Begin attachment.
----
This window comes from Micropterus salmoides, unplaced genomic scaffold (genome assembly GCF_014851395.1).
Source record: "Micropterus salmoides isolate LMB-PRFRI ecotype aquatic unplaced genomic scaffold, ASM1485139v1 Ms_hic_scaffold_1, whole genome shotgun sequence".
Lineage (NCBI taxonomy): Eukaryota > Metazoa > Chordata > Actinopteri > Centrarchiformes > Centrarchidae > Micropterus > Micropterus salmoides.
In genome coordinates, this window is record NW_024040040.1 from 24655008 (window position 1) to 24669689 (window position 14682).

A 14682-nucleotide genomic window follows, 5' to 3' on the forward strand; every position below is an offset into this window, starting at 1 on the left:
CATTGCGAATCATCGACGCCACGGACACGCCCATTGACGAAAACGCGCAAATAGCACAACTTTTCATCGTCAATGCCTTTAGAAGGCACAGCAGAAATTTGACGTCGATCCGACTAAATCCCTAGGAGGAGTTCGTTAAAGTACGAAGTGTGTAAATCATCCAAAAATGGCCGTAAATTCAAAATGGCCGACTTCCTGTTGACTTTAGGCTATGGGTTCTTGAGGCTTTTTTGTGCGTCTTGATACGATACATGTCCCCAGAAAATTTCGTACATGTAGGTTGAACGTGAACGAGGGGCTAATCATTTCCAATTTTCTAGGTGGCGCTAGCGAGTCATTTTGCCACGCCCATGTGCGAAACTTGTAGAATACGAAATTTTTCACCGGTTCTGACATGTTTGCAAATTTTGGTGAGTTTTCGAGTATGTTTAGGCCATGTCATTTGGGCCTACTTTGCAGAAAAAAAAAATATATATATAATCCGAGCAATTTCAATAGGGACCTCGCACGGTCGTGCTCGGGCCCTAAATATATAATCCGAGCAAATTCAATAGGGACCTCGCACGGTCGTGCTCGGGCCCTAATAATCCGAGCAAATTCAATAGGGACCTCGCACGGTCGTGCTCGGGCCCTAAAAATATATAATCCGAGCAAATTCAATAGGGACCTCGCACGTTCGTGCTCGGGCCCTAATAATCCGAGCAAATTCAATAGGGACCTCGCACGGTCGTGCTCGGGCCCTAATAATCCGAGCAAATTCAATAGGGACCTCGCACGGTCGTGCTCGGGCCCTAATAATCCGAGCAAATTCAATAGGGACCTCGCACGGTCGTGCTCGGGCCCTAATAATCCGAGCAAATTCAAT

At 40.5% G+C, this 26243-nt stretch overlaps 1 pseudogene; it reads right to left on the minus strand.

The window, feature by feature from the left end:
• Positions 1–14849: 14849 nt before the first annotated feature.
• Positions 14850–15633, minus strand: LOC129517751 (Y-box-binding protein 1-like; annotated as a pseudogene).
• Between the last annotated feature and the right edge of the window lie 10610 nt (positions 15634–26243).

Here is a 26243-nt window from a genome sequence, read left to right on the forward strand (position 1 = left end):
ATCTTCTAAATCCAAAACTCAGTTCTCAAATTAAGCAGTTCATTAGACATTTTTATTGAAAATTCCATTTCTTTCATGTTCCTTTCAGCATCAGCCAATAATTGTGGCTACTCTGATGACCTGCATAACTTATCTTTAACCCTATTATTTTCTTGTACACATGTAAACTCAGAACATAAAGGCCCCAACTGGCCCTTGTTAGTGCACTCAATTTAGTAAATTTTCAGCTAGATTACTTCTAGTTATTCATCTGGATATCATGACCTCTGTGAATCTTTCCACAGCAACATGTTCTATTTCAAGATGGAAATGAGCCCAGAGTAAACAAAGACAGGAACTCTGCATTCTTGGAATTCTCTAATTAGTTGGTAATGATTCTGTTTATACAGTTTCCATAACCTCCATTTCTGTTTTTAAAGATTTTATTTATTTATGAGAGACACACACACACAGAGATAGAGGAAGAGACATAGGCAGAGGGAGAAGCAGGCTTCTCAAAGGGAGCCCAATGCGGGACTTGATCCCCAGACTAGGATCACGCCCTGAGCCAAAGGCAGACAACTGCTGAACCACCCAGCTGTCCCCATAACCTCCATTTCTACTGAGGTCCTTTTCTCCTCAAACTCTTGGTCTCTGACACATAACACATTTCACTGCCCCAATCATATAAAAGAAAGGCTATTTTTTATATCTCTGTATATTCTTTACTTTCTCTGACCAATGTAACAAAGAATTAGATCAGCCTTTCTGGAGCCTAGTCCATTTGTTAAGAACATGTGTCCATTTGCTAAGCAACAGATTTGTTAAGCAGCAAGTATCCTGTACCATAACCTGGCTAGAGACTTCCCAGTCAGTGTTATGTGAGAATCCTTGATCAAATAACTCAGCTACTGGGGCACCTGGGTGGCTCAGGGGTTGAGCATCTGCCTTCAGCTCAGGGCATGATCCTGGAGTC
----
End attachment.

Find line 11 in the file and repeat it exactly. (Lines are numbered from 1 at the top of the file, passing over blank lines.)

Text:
• Between the last annotated feature and the right edge of the window lie 10610 nt (positions 15634–26243).